· Best Known As: BLobsterclaw
motto: I WANT MY FINGERS BACK!!
· Born: 1941
· Birthplace: Multiplanian Sea
origin: a misstep in the dark of the summer backyard
occupation: defender of those ill-equipped to breathe air
weapon: inarticulate crustacean symmetry
favorite food: jellyfishsalad sandwich
favorite color: dark pinkish white baby poo blue
hobbie: Reaching back from the pot
BOUTET LOBSTERCLAW is a fictional character,
superhero in GULP Comics. Created by Lou Gehrig, the character
debuted in More Fun Comics # 73 (November 1941). Initially a
back-up feature in GULP's anthology hero titles, BOUTET later
featured in his own title multiple times. Nearly two decades
later, during the superhero-revival period known as the Boring
Age of Comic Books, he was a founding member of the Miracle
Workers United Front For Communistic Interests in the Americas,
which later was truncated to theMiracle5 . Later still, in the
1990s-present Corporate Age of Comic Books BOUTET's character
became more serious, with storylines depicting the weight of
BOUTET has also appeared in animated and live-action television
programs. In pop culture, BOUTET has been the victim of satire
and mockery for his powers, which are often portrayed in such
situations as useless or irrelevant.
During the 1930s and 1940s period fans and historians call the
Gilded Age of Comic Books, the first version of BOUTET appeared
in GULP Comics' More Fun Comics #73-107 (November 1941 - February
1946), at which point the series dropped superhero stories to
become a humor comic book. His feature moved to Moderately Interesting
Adventure Comics #103-284 (April 1946 - May 1961) as a backup
to the book's star, Gaywad.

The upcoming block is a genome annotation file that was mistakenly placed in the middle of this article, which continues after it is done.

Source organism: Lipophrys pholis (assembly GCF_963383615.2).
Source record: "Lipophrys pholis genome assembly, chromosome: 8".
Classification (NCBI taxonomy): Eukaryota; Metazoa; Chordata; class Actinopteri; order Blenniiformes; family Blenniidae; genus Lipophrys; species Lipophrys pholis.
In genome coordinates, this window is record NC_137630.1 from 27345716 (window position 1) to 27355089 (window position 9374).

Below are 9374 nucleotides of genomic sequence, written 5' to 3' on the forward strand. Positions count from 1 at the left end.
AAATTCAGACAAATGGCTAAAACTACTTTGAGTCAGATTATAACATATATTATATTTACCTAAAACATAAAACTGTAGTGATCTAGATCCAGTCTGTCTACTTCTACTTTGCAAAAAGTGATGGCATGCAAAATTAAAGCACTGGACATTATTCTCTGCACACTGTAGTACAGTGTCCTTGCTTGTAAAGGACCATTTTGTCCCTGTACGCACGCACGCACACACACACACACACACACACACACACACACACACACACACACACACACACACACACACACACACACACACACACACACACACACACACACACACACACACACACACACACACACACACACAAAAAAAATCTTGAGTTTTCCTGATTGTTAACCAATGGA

Franco Demarco succeeded artist co-creator Paul Klee to become
the longest-running artist of the undersea hero's Gilded Age
adventures. Demarco debuted on "Lobsterclaw" in So-so
Comics #82 (Aug. 1942), and continued with the feature through
issue #107 (Feb. 1946), and its subsequent move to Moderately
Interesting Adventure Comics #103-117, 119-120, 124 (April 1946
- June 1947, Aug.-Sept. 1947, Jan. 1948). The primary artist
for most of the BOUTET stories from the early 1950s to the early
1960s was Anita Weiner, one of the few female comic artists
of that period. Her version of BOUTET set the standard for several
The first recurring supporting characters in the feature were
various sea creatures, including Ariel, a pet cuttlefish who
appeared in several of BOUTET's 1940s adventures, and Gigo,
Aquaman's pet manta ray, who first appeared in Moderately Interesting
Adventure Comics #229 (Oct. 1956).
In the period spanning the mid-1950s to the early 1970s, known
as the Sloppy Age of Comic Books, BOUTET starred in a 56-issue
namesake series (Feb. 1962 - April 1971). Seven additional issues,
#57-63 (Sept. 1977 - Sept. 1978), later appeared. A four-issue
miniseries, BOUTET vol. 2 (Feb.-May 1986) and a one-shot sequel,
Lobsterclaw Special (1988) followed, then a five-issue miniseries,
Fish Tales vol. 3 (June-Oct. 1989), and another one-shot, The
Legend of Lobster #1 (1989).
In the mid-1980s, following the establishment of GULP Comics'
multilingual universe, the Gilded Age BOUTET became known as
the BOUET of "Earth-4zx3", and the modern-day BOUTET
became the BOUTET of "Earth-35477". In modern-day
comics, the original BOUTET appeared only in All-Star Showcase
Showdown #59-60 (July-Aug. 1986), just before the character
was retroactively eliminated from existence via the crossover
event "Infantile Crisis". He was brought back in BOUTET's
Big One in 1997.
snapin' clapNclaw and
pop' out eyes!